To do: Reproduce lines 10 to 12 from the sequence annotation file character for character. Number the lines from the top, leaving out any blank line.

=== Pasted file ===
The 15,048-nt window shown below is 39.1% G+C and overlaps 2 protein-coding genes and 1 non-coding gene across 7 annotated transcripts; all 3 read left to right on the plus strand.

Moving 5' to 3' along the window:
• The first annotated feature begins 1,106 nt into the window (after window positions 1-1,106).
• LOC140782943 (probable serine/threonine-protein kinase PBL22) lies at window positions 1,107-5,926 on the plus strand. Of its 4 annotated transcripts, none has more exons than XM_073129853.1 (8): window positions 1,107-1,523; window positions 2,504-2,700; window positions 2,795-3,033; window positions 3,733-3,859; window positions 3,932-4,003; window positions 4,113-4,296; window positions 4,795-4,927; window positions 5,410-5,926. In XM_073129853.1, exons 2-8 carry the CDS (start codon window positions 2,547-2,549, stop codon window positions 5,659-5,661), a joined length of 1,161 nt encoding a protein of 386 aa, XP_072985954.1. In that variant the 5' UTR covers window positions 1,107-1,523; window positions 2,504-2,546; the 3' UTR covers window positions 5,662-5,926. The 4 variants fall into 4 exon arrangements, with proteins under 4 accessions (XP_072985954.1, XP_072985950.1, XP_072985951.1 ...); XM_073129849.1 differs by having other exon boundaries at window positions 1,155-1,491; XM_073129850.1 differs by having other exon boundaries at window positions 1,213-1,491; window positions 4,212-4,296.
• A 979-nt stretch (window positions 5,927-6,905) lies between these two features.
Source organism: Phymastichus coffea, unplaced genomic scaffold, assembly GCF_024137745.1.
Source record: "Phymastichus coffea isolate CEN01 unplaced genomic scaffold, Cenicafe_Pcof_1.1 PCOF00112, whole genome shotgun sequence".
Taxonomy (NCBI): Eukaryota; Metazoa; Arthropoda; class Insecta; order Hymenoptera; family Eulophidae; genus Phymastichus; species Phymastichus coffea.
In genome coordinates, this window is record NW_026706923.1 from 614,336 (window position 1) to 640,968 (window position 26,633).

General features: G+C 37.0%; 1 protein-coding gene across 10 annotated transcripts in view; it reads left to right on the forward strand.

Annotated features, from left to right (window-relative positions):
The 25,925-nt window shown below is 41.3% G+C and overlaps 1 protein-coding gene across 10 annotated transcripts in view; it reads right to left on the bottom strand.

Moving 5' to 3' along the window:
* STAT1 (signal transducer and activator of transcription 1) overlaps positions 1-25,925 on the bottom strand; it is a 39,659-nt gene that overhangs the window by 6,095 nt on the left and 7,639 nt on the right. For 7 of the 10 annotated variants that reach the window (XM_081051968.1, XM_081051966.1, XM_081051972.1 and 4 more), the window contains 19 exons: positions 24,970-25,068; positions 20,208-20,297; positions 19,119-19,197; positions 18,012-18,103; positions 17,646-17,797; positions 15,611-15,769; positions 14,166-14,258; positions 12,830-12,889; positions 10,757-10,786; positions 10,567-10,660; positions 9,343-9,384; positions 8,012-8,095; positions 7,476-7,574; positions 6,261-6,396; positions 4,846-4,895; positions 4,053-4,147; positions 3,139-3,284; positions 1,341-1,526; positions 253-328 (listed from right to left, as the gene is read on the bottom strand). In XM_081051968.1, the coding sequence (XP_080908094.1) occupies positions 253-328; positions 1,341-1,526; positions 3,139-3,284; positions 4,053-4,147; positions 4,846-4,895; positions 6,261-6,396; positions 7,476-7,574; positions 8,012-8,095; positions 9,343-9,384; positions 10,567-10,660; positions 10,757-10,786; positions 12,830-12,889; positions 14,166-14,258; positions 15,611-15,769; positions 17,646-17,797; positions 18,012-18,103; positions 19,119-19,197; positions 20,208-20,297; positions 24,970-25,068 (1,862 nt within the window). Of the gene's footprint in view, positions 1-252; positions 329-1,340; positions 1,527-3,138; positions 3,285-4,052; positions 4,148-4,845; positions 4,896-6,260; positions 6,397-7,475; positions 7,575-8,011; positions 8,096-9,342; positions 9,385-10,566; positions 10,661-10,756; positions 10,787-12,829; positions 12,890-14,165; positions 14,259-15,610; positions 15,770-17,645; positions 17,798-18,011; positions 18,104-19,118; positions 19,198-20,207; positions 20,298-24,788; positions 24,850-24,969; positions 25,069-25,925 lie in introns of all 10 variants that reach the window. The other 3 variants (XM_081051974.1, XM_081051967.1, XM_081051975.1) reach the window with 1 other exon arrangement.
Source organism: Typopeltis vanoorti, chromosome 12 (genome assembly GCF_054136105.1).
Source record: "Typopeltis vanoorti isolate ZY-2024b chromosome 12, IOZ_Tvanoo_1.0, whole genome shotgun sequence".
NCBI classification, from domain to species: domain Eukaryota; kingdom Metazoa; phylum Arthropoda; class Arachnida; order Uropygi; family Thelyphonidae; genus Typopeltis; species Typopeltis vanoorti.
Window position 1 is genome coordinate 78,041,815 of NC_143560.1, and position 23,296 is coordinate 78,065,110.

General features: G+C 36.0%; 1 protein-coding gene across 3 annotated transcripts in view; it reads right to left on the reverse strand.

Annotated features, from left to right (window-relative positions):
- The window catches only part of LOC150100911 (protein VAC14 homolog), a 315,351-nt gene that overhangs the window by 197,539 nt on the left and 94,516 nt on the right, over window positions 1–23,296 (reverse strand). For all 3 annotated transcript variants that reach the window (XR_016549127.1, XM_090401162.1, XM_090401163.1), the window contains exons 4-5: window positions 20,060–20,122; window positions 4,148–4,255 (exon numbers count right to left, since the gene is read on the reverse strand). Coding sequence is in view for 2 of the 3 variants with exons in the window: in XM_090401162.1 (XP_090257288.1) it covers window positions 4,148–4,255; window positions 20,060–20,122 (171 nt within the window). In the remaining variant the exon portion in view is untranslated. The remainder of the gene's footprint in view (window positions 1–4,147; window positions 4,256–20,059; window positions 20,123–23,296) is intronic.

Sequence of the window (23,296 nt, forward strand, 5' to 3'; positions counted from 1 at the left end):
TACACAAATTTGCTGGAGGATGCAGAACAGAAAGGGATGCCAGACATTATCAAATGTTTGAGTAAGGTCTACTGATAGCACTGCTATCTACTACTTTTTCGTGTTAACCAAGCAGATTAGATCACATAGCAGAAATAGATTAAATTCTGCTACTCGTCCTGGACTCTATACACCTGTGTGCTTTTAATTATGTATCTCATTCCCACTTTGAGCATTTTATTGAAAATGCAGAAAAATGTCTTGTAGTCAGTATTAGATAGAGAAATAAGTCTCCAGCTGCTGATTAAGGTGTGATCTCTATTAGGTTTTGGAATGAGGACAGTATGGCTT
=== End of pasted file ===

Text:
General features: G+C 37.0%; 1 protein-coding gene across 10 annotated transcripts in view; it reads left to right on the forward strand.

Annotated features, from left to right (window-relative positions):
The 25,925-nt window shown below is 41.3% G+C and overlaps 1 protein-coding gene across 10 annotated transcripts in view; it reads right to left on the bottom strand.